Friday, December 12, 2008

Solar Magnetic Field Influence on Climate

The one good thing about doing a study like this in Australia is that continent is isolated from the much more complex weather patterns associated with the northern hemisphere. Thus it is plausible that measurable variations in solar activity and their linkage to terrestrial weather conditions can be tested.

The result of this study is that it is possible to predict general weather conditions two and three years ahead. This is an important breakthrough. It also suggests that the patterns do repeat well enough to have additional predictive value.

The periodicity has already been recognized. This may allow sufficient fine tuning.

It would be useful to know about the onset of drought conditions, or the level of hurricane risk. These are big energy events were foreknowledge is very useful. I do not think that a finer resolution is possible but this would still actually be good enough for agriculture.

The putative protocol calls for matching up comparable eras in the historic record and linking them with contemporaneous solar activity. It appears to work within a reasonable range of uncertainty. The model is simple enough to develop creditable statistics just from the historic record and makes it very testable. The challenge is to refrain from adding additional variable that quickly make nonsense of it all.

Linking this to the activities in the northern hemisphere will be a challenge, but getting part of it right is a very good start.

Sun's Magnetic Field May Impact Weather And Climate: Sun Cycle Can Predict Rainfall Fluctuations

ScienceDaily (Dec. 3, 2008) — The sun’s magnetic field may have a significant impact on weather and climatic parameters in Australia and other countries in the northern and southern hemispheres. According to a study in Geographical Research, the droughts are related to the solar magnetic phases and not the greenhouse effect.

The study uses data from 1876 to the present to examine the correlation between solar cycles and the extreme rainfall in Australia.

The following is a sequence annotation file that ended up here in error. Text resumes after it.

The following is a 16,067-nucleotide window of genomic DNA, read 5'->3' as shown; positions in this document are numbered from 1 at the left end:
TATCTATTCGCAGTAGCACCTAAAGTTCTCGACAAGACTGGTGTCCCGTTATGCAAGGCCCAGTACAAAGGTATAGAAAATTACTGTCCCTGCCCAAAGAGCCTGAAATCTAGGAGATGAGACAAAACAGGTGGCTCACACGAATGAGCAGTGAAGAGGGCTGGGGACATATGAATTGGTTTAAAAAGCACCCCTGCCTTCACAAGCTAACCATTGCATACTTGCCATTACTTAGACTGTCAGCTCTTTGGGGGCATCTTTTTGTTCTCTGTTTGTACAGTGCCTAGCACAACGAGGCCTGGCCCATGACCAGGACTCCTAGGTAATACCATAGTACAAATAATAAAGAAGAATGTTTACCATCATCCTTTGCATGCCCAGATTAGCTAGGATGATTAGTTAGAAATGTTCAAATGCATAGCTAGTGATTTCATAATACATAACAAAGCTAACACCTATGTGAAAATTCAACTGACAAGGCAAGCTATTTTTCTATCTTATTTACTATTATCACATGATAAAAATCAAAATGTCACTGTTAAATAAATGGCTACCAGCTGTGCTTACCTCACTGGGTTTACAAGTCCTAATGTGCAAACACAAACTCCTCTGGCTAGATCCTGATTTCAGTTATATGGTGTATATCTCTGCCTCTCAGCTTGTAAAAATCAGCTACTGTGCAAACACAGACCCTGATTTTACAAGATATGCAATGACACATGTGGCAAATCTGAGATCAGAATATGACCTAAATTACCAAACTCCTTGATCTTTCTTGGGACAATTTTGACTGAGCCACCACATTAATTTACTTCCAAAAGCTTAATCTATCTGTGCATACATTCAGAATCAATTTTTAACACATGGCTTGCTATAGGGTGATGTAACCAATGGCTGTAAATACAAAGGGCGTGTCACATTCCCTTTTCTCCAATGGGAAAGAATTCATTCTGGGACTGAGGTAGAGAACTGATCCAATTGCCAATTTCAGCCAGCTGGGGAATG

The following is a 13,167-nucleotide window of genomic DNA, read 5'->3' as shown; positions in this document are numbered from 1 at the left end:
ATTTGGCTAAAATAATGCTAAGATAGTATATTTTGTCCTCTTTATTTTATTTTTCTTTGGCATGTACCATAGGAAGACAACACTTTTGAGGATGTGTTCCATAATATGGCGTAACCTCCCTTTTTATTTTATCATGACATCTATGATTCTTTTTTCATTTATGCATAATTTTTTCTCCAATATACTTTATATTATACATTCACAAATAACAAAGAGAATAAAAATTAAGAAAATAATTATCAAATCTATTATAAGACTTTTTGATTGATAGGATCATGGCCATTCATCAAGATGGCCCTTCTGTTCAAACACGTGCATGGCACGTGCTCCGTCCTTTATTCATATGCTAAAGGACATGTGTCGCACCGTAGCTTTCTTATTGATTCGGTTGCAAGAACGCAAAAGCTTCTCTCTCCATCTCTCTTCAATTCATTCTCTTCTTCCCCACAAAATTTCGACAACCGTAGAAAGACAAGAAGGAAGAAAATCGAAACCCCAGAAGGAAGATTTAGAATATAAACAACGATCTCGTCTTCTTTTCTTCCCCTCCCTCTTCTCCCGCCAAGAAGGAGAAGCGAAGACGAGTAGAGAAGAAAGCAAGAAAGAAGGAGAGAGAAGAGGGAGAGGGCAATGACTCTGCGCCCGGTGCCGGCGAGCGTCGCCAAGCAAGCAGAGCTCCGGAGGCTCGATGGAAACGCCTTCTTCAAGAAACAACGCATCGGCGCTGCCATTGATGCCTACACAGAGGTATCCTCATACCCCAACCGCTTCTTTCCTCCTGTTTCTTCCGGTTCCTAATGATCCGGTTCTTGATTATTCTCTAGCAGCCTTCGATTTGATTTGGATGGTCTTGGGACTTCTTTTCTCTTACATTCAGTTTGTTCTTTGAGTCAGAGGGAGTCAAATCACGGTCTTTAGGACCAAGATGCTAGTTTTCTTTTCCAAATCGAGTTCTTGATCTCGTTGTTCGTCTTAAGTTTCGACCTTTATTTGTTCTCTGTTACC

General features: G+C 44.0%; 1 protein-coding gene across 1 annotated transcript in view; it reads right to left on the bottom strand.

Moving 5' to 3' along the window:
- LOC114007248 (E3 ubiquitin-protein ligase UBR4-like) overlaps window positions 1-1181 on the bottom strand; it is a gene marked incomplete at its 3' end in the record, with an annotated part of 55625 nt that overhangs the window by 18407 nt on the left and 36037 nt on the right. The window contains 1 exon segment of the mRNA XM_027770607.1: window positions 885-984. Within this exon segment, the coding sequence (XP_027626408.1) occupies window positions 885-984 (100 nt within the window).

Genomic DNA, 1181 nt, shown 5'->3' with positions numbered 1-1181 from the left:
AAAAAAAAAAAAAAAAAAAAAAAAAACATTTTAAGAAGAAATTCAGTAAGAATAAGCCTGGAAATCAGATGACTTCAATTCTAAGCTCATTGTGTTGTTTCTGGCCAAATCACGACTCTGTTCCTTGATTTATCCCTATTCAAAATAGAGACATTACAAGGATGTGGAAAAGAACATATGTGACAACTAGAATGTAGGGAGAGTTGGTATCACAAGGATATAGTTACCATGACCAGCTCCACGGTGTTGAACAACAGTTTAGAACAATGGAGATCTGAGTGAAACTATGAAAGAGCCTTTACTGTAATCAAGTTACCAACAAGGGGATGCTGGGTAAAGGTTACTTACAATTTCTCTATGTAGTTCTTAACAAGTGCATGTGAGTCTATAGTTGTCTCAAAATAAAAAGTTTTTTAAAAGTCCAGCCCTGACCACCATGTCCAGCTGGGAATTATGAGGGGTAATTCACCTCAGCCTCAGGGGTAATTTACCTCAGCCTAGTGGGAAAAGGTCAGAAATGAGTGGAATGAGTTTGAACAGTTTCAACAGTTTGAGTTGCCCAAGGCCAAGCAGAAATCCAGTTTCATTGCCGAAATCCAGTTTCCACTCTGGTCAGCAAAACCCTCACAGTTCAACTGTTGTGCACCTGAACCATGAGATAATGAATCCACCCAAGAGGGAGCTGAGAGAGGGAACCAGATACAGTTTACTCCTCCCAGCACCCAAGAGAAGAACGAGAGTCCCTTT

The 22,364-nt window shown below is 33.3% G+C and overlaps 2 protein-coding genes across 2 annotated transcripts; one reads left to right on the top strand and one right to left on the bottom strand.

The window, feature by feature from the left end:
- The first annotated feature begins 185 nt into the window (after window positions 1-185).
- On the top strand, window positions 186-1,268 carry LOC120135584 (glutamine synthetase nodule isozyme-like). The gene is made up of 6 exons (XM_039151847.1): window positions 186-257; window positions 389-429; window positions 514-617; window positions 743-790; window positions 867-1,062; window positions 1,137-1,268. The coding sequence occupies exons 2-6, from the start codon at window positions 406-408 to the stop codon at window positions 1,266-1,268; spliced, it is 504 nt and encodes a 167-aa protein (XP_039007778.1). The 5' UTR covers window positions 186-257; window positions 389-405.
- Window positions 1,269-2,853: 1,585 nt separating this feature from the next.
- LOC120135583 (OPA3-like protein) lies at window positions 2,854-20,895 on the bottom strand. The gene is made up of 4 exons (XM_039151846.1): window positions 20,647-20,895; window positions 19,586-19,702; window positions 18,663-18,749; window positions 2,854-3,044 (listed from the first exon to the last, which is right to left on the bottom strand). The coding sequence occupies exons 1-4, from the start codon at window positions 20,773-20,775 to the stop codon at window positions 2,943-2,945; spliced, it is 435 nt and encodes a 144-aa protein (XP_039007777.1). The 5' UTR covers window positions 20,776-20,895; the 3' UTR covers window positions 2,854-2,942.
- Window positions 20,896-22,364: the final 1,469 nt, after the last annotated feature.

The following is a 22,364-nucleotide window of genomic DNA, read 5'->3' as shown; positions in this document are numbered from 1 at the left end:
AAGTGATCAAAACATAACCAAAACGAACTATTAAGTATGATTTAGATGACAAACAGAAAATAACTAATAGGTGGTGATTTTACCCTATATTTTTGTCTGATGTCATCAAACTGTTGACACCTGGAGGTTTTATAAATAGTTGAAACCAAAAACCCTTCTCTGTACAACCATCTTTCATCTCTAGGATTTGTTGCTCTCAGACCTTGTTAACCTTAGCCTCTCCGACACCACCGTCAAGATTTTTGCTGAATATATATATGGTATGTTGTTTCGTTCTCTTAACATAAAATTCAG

It finds that the Southern Oscillation Index (SOI) – the basic tool for forecasting variations in global and oceanic patterns – and rainfall fluctuations recorded over the last decade are similar to those in 1914 -1924.

Author Professor Robert G. V. Baker from the School of Environmental Studies, University of New England, Australia, says, “The interaction between the directionality in the Sun’s and Earth’s magnetic fields, the incidence of ultraviolet radiation over the tropical Pacific, and changes in sea surface temperatures with cloud cover – could all contribute to an explanation of substantial changes in the SOI from solar cycle fluctuations. If solar cycles continue to show relational values to climate patterns, there is the potential for more accurate forecasting through to 2010 and possibly beyond.”

The SOI-solar association has been investigated recently due to increasing interest in the relationship between the sun’s cycles and the climate. The solar application offers the potential for the long-range prediction of SOI behavior and associated rainfall variations, since quasi-periodicity in solar activity results in an expected cycle of situations and phases that are not random events.

Professor Baker adds, “This discovery could substantially advance forecasting from months to decades. It should result in much better long-term management of agricultural production and water resources, in areas where rainfall is correlated to SOI and El NiƱo (ENSO) events.”

Journal reference:
1. Baker et al. Exploratory Analysis of Similarities in Solar Cycle Magnetic Phases with Southern Oscillation Index Fluctuations in Eastern Australia. Geographical Research, 2008; 46 (4): 380 DOI:
Adapted from materials provided by
Wiley - Blackwell.

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